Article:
Chapter 8 – Moving from Small Science to Big Science: Social and Organizational Impediments to Large Scale Data Sharing

Eric Meyer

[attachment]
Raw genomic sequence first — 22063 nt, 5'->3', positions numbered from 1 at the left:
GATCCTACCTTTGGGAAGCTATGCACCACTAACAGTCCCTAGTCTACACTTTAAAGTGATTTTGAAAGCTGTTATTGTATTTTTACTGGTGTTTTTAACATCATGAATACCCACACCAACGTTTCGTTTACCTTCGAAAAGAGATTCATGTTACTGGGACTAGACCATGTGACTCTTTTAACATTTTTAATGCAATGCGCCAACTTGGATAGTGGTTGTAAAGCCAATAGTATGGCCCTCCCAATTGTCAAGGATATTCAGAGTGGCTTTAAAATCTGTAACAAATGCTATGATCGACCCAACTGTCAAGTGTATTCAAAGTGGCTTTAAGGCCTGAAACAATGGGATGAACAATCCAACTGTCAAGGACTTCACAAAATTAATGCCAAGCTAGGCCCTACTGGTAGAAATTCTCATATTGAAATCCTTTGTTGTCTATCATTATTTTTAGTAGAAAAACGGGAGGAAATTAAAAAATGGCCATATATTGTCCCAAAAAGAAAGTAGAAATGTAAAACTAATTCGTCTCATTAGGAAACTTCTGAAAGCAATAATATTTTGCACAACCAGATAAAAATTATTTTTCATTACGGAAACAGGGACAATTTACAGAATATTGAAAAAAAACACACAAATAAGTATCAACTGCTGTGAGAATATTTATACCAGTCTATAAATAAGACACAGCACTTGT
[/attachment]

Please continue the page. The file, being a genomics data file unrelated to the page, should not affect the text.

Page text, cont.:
This chapter discusses some of the issues that arise when small scientific projects make the transition to becoming part of larger scientific collaborations, as seen from a social informatics perspective. The data is drawn from two cases: a systematic study of a humpback whale research project involving federating data about the population and movements of humpbacks in the Pacific Ocean, and observations based on the author’s personal experiences as part of a psychiatric genetics collaboration that has recently become involved in contributing data to a large, shared data repository. While these two projects are in very different scientific domains, they share a number of characteristics including decentralized decision-making, limited data management expertise, and long-term collections of legacy data that have contributed to the difficulties the projects have faced in moving from small science to big science. One of the important issues raised is the tension between the desire for flexibility and innovation in scientific practice as weighed against the need for compatible data standards in large-scale scientific data infrastructures. This tension must be resolved if e-Science and e-Social Science projects are to succeed in the long term.